Wednesday, March 20, 2013

U.S. introspection needed for future HSR

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Writing a White Paper for the University of Denver's Intermodal Transportation Institute about America's high speed passenger rail potential has reinforced my conviction: Closing the gap between where the U.S. has been, and where the rest of the world is going, with fast passenger trains will require drawing lessons about how, and why, past efforts to put passenger railroading into high gear on this continent fell short of the passenger rail revolution that has swept Asia and Europe.

acela-expressPart of the lesson will come from recognizing what went wrong with past high speed rail programs that gave America the TurboTrain and Metroliner in the early 1970s and the Acela Express (pictured at left) since 2000. None of these trains have lived up to their design potential, and the reasons have to be understood if we are going to do better in the future.

Another lesson that will need to be learned is how to synchronize America's wildly successful freight railroad redemption from the near-death experience of the 1970s with the path toward high speed passenger rail that has been laid out by government.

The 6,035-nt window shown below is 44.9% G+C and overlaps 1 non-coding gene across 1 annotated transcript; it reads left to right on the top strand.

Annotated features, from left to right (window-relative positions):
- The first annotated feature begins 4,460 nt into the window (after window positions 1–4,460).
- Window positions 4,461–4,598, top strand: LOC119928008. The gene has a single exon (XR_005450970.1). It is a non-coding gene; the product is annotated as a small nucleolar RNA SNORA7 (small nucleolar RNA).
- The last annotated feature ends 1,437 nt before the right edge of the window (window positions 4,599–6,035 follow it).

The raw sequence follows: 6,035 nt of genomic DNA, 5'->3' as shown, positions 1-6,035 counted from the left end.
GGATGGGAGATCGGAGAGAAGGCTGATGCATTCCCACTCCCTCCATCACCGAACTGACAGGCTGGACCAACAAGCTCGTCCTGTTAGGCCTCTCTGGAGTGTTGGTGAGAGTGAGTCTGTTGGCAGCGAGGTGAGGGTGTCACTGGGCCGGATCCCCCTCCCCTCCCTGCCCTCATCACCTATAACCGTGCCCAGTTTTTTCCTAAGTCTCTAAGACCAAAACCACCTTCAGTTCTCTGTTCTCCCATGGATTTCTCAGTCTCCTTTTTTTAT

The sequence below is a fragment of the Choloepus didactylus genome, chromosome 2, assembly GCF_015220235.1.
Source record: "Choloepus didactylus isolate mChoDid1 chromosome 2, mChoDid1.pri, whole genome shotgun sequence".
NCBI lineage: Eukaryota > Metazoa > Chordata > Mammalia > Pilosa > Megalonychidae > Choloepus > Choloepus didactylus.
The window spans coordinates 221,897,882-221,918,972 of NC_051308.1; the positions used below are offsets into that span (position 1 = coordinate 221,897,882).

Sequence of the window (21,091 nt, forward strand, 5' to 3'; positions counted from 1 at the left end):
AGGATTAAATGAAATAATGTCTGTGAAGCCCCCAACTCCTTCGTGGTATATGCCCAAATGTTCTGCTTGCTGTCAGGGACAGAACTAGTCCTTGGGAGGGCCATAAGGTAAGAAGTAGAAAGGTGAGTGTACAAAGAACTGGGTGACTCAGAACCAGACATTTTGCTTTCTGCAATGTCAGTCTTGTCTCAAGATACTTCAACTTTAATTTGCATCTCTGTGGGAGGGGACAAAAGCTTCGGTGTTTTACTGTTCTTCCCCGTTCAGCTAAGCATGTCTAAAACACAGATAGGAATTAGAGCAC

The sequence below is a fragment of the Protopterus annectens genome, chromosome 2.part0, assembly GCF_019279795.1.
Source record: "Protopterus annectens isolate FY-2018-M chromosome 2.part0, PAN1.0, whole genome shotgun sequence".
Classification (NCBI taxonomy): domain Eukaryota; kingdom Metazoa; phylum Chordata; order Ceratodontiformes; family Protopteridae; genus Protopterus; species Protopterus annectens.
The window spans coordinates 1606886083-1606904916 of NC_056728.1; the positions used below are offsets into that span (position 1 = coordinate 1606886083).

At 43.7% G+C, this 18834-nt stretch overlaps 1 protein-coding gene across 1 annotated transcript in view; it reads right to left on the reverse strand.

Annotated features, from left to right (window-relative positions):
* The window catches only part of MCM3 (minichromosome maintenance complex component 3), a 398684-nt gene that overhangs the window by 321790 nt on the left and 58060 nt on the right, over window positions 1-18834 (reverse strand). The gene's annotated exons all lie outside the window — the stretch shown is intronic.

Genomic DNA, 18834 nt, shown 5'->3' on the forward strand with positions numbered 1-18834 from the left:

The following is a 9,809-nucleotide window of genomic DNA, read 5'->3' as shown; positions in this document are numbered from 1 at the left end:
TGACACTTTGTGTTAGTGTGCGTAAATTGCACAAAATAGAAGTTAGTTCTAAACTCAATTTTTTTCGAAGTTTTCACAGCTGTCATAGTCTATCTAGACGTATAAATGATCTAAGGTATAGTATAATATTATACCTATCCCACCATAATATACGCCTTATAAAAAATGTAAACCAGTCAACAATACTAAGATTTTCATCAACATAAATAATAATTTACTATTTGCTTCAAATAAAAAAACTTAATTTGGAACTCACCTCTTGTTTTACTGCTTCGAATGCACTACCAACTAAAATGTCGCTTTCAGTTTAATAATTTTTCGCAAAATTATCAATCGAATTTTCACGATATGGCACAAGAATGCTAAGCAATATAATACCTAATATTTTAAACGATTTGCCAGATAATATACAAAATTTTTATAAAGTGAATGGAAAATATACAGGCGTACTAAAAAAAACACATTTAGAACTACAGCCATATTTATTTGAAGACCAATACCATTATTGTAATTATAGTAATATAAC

The business model of America's private railroads has moved farther away from both technical and organizational compatibility with high-speed passenger rail. The sooner that rail professionals begin engaging these challenges, the more likely it will be that American ingenuity yields solutions that will enable the U.S. to move forward.

The White Paper can be found in its entirety here.

Anthony Perl

Anthony Perl is Director of the Urban Studies Program at Simon Fraser University in Vancouver, British Columbia; he has previously worked at the City University of New York, the University of Calgary, and Université Lumière in Lyon, France. He has authored or co-authored four books, most recently Transport Revolutions: Moving People and Freight Without Oil (2010). Anthony's research crosses disciplinary and national boundaries to explore the policy decisions that affect transportation, cities and the environment. He has published in scholarly journals such as Energy Policy, Transportation Research, Transportation Quarterly, World Transport Policy and Practice, and Scientific American. Perl’s work been awarded prizes for outstanding papers presented at the World Conference on Transport Research and the Canadian Transportation Research Forum. He currently chairs the Rail Group of the U.S. Transportation Research Board, a division of the National Research Council.